The thing that’s really struck me about this Climate Camp at Heathrow is the paranoia and control freakery around the press. As The Guardian’s Helen Pidd says: “For a gathering founded on anarchist principles, the Camp for Climate Action doesn’t half have a lot of rules.”
Indeed. Here’s her report of her visit to the camp yesterday that has more than a passing resemblance to one of those stage managed tours organised by the Soviet authorities for Western journalists to Ukranian tractor plants in order that they could witness first-hand the glorious achievements of communism for themselves:
The activists here have allocated one hour a day when journalists are allowed on site, accompanied by a media-literate camper; yesterday the Guardian was introduced to Hamish Campbell, a 42-year-old film-maker. He explained why even anarchists follow rules sometimes, and showed us the site’s own wind turbine and solar panels.
We lost Hamish after getting distracted by the stereo system in the West Midlands social tent, where a cheeky song called Revolution for Sale by a band named The Propaganda and Information Network was banging out of the speakers.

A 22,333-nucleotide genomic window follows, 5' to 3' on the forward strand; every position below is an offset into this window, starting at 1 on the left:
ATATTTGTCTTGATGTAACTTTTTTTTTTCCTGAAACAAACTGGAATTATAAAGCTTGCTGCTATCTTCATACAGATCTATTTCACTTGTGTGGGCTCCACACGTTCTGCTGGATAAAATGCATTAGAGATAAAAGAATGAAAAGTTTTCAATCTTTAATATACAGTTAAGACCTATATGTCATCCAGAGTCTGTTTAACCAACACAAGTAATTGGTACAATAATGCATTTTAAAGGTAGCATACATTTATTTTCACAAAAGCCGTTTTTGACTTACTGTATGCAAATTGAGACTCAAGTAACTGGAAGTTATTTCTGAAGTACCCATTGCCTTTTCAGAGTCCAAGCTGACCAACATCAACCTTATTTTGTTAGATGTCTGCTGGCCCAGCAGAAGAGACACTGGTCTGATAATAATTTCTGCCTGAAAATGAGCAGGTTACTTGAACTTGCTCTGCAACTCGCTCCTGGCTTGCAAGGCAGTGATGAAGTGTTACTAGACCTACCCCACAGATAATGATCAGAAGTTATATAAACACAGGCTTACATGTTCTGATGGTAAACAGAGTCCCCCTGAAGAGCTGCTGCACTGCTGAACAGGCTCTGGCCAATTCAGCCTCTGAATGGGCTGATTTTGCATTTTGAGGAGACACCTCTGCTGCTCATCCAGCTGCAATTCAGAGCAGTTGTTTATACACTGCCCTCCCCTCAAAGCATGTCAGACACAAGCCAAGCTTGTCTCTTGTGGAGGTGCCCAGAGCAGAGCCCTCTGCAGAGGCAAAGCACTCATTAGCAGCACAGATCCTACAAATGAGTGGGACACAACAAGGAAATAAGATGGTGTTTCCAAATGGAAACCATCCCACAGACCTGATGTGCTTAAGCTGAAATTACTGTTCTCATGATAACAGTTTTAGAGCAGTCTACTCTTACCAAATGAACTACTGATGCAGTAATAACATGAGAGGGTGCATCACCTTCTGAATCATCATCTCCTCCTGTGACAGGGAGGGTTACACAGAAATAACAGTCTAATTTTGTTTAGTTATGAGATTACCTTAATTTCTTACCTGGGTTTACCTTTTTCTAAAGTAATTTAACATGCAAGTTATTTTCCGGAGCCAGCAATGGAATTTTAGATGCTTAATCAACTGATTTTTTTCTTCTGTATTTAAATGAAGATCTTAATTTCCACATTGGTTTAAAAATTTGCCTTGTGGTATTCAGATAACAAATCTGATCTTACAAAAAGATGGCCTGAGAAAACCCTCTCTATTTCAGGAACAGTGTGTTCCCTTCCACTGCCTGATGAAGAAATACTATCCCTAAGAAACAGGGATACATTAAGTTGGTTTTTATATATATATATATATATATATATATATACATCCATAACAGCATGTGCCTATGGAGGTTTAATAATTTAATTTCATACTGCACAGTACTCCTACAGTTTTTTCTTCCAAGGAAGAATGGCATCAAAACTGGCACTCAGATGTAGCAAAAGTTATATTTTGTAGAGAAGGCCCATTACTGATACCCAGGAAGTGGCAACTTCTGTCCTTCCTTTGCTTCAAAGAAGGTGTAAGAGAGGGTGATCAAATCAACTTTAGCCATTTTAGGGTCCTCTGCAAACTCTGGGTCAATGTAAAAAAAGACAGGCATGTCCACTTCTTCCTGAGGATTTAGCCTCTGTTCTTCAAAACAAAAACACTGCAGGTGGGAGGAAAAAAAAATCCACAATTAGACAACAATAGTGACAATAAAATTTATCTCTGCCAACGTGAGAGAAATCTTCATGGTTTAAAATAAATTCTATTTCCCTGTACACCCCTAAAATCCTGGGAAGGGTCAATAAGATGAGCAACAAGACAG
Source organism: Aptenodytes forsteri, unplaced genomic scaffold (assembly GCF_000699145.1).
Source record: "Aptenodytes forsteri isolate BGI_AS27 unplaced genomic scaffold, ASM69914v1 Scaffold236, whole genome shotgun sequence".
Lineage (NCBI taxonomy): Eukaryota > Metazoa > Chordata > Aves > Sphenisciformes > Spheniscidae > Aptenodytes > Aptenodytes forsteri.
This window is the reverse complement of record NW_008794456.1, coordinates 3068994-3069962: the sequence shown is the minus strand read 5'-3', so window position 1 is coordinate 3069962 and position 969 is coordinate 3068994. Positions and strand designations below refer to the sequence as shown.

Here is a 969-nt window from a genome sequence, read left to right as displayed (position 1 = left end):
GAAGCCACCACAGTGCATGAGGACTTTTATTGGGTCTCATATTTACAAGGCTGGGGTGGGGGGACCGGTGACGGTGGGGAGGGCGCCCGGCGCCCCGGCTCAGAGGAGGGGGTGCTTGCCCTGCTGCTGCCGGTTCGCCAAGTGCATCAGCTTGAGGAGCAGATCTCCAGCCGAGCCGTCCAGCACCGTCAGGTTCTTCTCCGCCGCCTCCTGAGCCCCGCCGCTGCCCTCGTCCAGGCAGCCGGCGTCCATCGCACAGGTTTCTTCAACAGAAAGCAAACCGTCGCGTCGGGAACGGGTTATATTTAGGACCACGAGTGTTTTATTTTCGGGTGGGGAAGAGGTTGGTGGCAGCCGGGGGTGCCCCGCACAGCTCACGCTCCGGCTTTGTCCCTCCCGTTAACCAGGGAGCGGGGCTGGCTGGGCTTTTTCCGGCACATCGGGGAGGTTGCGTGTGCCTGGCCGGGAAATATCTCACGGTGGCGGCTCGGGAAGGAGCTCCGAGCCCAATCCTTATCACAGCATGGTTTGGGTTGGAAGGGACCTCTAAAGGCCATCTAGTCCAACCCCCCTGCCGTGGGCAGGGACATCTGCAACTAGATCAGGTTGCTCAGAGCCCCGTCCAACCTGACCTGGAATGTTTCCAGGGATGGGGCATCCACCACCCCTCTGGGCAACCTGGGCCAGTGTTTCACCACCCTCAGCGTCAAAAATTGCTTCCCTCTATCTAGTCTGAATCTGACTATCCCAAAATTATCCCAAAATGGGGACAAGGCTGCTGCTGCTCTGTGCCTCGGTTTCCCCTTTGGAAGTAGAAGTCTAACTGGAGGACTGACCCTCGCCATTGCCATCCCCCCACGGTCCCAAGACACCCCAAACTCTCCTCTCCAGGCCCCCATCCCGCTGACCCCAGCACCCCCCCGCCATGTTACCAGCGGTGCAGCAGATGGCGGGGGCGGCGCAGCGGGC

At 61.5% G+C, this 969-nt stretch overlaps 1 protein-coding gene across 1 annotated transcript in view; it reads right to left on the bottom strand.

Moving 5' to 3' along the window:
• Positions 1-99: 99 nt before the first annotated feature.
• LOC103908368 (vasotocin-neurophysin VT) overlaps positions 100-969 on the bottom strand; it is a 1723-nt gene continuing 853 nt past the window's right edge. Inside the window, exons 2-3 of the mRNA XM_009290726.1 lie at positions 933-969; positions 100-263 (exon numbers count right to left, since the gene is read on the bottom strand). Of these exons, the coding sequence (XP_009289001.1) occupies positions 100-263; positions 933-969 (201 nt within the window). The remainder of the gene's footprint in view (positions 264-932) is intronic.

We got told off, and after promising to behave gained a new companion, a care worker called Jessica Alba. She was not fazed by the prospect of a week without showers and was keen to point out the damaging effects of most chemical-laden cosmetics.
Welcome to a future of low-impact Stalinism.
Meanwhile the campers have now set up their own Indymedia Centre at Heathrow to provide their own spin on events. So far the output seems to be limited to constant whinging about the coppers interspersed with stirring tales straight out of the boy scout summer camp about the joys of mutual cooperation and jolly japes courtesy of the on-site clowns.